Mobile learning, for example, allows employees to learn from anywhere. Make training flexible to meet their needs.

 

Don’t Overdo It

Although you may be anxious to provide thorough training, too much information risks overwhelming your staff. They will be more likely to forget everything if there is too much to learn. Keep training to 3-5 objectives to make it clear. 

For example, instead of tackling both technical and personal skills at once, stick to how to serve customers better. You can then use a separate training to delve into the technical information.

 

Use Feedback

Monitor feedback to assess what everyone liked about the course and if the training is meeting their needs and concerns. A class that works for one audience may not work for another, so continue to gather feedback. Customer service training for managers, for example, may not answer the issues that front-line workers have.

 

Connect Training to Real Life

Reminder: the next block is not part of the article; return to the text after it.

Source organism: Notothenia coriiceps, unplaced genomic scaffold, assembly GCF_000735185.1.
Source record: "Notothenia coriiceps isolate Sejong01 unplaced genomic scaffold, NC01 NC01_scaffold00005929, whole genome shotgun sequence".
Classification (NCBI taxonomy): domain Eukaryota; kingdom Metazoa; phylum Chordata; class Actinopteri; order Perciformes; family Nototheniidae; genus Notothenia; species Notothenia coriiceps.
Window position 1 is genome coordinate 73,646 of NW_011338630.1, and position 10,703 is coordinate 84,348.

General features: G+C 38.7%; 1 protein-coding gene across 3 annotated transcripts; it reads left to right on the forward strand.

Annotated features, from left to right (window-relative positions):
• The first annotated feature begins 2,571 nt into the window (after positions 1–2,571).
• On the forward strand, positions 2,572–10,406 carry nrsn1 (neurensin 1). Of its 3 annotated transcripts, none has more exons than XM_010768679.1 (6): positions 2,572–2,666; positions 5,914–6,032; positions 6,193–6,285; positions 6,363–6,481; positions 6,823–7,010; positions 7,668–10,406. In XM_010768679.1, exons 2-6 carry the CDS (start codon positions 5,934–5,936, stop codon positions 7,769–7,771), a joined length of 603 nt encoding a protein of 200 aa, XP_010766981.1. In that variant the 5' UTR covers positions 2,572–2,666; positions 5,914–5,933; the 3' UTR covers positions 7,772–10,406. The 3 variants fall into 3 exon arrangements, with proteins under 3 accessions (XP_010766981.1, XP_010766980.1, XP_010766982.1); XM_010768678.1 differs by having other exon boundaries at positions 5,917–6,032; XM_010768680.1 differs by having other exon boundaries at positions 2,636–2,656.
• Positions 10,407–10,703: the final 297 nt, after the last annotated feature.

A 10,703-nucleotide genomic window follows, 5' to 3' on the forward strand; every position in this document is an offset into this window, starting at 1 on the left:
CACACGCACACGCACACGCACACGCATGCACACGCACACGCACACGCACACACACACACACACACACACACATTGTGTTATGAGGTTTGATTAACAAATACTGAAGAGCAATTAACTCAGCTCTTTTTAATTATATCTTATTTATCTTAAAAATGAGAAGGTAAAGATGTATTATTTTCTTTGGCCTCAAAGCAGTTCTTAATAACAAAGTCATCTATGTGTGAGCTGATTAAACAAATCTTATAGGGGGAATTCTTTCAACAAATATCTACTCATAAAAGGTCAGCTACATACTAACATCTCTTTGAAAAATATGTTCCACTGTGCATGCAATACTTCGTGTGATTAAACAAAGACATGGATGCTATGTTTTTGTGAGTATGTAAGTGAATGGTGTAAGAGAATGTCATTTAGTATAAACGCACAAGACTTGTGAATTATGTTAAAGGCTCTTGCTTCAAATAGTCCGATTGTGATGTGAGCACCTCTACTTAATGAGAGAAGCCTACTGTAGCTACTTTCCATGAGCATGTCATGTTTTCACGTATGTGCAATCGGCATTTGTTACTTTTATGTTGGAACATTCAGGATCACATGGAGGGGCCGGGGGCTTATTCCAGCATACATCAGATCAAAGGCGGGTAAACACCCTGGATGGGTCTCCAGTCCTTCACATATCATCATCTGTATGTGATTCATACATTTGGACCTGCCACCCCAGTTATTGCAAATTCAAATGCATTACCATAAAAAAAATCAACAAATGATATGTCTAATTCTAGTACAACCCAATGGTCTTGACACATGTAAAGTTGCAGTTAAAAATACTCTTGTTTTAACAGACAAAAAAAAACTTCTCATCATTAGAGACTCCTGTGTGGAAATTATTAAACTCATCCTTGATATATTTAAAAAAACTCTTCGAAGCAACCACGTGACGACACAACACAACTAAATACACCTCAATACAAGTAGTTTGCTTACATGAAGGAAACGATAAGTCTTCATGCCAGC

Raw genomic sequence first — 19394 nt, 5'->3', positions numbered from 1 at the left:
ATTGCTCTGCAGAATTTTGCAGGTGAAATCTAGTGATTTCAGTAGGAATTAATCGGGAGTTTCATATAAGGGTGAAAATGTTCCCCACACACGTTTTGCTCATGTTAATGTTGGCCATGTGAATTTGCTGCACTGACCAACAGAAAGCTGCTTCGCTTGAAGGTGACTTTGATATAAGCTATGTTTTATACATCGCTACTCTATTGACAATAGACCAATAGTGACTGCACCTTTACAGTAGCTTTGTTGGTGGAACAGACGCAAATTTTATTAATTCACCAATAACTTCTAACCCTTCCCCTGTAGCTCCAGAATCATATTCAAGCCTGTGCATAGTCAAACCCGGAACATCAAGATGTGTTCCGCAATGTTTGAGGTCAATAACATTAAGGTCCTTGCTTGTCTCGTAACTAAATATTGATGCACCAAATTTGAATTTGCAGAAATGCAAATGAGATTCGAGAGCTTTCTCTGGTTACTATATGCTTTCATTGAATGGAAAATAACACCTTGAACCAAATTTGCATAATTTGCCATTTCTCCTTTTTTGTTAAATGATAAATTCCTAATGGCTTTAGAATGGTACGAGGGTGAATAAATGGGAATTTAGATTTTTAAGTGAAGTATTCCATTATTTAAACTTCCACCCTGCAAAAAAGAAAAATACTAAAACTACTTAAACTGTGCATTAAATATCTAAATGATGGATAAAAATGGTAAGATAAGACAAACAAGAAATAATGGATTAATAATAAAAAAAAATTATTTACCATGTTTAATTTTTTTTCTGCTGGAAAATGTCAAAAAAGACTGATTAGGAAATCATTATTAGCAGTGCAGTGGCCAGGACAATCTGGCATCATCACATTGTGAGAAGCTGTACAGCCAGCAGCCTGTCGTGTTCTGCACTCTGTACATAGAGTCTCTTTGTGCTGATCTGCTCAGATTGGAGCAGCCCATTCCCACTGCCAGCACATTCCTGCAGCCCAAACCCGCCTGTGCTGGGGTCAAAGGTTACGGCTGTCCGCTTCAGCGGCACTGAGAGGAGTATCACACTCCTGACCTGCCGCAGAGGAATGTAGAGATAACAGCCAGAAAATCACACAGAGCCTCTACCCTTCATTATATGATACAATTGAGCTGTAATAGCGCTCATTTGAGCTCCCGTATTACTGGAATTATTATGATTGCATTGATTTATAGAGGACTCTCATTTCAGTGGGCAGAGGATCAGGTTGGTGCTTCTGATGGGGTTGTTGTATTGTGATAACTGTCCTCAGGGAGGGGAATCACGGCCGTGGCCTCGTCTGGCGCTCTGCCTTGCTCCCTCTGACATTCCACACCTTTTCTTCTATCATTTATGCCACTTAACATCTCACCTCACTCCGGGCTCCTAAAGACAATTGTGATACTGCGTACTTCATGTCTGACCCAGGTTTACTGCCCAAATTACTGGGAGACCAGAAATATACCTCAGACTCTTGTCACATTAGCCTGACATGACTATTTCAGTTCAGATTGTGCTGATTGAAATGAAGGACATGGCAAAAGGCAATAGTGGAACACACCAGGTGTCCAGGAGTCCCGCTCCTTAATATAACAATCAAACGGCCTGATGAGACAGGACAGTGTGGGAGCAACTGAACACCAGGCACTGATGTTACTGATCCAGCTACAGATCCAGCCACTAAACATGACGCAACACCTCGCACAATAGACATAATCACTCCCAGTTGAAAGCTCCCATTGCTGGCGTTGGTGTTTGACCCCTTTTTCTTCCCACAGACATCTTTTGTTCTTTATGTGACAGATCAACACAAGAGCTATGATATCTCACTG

According to one survey, almost half of the employees found that their training was not actually relevant to their duties. Combat this by providing realistic scenarios. Role-playing and creating real-life lessons can help them connect how their training can be applied to their interactions with customers.

For example, if you are looking into types of training in the hotel industry, create hotel customer experience examples your employees might find relevant. This will allow them to connect how their training will help them.

Create a Stronger Business with Customer Service Training

Companies that invest time in learning customer service will experience a substantial return in a better customer experience. Training employees in customer service takes organization, clear objectives, and connection. However, teaching customer service will create a stronger company culture, more loyal customers, and a better brand.

Ready to create your customer service training?

Chat with the Wisetail team today.

BY KAYLY LANGE

Kayly is a freelance writer who has spent years studying the intersection of company culture, technology, and the customer experience. She uses her expertise to help leaders shape the companies they envision.